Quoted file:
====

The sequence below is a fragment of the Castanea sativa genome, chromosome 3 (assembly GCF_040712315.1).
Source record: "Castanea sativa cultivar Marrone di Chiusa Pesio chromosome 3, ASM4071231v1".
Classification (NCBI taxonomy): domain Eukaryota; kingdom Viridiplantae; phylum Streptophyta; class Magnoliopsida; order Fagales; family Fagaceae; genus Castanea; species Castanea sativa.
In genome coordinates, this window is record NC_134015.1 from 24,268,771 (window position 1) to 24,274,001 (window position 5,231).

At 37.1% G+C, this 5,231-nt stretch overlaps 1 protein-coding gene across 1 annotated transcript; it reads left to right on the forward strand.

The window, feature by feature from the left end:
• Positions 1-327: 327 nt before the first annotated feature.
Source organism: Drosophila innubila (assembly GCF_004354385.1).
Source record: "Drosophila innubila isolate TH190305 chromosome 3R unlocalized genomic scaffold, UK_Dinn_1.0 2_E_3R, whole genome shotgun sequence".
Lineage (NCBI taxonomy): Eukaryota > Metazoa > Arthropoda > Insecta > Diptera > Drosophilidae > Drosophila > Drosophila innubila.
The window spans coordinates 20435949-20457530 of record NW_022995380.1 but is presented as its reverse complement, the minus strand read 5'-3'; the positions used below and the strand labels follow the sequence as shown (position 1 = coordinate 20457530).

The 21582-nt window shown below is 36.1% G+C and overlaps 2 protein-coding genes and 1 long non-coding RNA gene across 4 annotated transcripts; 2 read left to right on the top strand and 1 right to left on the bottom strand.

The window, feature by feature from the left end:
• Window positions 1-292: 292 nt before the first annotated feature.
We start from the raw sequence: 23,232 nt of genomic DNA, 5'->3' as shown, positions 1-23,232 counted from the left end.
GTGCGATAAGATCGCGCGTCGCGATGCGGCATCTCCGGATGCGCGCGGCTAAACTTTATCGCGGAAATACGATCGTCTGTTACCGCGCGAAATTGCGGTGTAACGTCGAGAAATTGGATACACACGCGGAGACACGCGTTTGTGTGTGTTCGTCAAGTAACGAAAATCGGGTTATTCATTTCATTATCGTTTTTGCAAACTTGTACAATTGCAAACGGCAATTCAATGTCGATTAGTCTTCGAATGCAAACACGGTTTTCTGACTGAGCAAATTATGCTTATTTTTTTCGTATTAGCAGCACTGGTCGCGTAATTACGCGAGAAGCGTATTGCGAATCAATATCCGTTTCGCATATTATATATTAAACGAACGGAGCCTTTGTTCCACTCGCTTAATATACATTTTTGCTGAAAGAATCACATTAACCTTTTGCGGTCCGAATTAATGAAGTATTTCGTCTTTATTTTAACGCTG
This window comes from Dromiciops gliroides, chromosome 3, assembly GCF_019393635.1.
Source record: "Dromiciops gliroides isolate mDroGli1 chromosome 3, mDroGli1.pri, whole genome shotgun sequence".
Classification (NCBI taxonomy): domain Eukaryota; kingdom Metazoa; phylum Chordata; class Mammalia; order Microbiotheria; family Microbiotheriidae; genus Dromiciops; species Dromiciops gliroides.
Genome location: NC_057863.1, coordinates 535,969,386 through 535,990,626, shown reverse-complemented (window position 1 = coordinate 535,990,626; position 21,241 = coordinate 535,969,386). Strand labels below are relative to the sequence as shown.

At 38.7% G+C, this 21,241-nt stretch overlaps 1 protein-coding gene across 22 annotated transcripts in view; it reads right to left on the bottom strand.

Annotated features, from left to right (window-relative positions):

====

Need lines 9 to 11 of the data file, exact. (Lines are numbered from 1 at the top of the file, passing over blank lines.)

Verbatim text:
Source record: "Drosophila innubila isolate TH190305 chromosome 3R unlocalized genomic scaffold, UK_Dinn_1.0 2_E_3R, whole genome shotgun sequence".
Lineage (NCBI taxonomy): Eukaryota > Metazoa > Arthropoda > Insecta > Diptera > Drosophilidae > Drosophila > Drosophila innubila.
The window spans coordinates 20435949-20457530 of record NW_022995380.1 but is presented as its reverse complement, the minus strand read 5'-3'; the positions used below and the strand labels follow the sequence as shown (position 1 = coordinate 20457530).